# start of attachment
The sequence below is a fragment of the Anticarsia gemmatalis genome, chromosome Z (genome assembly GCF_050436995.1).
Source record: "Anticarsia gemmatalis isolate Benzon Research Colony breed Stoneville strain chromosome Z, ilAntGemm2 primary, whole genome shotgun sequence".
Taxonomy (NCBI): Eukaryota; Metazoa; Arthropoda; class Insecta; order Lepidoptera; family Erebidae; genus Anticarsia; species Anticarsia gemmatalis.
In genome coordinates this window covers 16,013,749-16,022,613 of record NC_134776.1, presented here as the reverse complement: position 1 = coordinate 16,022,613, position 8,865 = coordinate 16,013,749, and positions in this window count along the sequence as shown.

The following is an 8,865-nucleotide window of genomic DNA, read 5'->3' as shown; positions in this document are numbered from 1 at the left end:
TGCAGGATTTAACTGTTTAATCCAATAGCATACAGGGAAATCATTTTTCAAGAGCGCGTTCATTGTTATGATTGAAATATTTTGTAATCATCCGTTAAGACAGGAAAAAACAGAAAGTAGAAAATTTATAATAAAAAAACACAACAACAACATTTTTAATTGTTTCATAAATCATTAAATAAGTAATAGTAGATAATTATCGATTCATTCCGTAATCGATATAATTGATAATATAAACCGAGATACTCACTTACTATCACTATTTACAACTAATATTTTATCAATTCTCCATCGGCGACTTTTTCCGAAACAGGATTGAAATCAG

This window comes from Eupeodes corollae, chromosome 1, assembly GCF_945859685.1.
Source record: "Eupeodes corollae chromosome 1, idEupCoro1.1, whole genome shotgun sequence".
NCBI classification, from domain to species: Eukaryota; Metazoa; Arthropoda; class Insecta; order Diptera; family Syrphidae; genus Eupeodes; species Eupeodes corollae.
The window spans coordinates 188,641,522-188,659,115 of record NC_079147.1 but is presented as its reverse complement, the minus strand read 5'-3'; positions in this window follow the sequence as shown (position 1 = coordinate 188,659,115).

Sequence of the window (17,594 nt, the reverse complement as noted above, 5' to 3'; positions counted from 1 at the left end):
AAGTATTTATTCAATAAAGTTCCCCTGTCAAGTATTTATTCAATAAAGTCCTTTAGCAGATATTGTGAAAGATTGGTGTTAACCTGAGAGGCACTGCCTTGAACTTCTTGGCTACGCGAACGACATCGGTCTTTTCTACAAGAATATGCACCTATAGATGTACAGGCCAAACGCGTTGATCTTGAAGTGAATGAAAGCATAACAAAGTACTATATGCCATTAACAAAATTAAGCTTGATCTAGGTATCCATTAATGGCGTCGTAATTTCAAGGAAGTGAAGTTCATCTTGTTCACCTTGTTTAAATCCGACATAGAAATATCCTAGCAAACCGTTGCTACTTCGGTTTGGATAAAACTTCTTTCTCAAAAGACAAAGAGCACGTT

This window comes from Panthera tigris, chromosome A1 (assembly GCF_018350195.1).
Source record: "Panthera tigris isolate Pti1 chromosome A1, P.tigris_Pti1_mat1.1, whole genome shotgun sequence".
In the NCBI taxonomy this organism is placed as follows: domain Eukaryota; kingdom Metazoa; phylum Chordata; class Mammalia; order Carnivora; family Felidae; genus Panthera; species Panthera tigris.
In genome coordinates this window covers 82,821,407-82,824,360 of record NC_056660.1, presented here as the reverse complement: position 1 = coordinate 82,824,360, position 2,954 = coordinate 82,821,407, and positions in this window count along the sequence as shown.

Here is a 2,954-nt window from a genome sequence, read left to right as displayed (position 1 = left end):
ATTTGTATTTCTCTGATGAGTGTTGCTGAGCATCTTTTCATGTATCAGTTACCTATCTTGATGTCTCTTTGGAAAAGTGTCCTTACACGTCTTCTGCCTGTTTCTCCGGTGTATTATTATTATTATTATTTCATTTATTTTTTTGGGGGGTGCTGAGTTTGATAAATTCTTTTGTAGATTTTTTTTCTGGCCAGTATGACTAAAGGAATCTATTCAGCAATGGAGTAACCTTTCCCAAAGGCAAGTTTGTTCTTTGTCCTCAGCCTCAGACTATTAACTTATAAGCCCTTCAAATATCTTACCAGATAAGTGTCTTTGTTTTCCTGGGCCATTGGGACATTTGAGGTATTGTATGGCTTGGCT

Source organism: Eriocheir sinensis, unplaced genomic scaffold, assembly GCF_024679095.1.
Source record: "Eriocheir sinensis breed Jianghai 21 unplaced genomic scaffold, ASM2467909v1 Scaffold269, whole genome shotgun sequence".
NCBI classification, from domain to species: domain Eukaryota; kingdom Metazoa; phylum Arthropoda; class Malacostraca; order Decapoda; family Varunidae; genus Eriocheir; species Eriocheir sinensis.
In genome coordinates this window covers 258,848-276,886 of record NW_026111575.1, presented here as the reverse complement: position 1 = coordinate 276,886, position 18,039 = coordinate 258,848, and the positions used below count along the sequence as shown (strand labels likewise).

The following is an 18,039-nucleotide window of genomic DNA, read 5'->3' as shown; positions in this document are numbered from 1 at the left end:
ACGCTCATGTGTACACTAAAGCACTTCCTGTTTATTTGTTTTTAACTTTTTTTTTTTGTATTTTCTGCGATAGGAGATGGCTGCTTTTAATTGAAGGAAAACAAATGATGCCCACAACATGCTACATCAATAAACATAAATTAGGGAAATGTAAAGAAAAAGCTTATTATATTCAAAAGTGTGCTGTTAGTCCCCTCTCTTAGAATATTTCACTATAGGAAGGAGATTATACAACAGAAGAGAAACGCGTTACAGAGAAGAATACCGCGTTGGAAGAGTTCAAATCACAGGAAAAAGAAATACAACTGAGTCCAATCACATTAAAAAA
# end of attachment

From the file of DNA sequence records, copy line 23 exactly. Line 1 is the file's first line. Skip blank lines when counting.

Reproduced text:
The following is an 18,039-nucleotide window of genomic DNA, read 5'->3' as shown; positions in this document are numbered from 1 at the left end: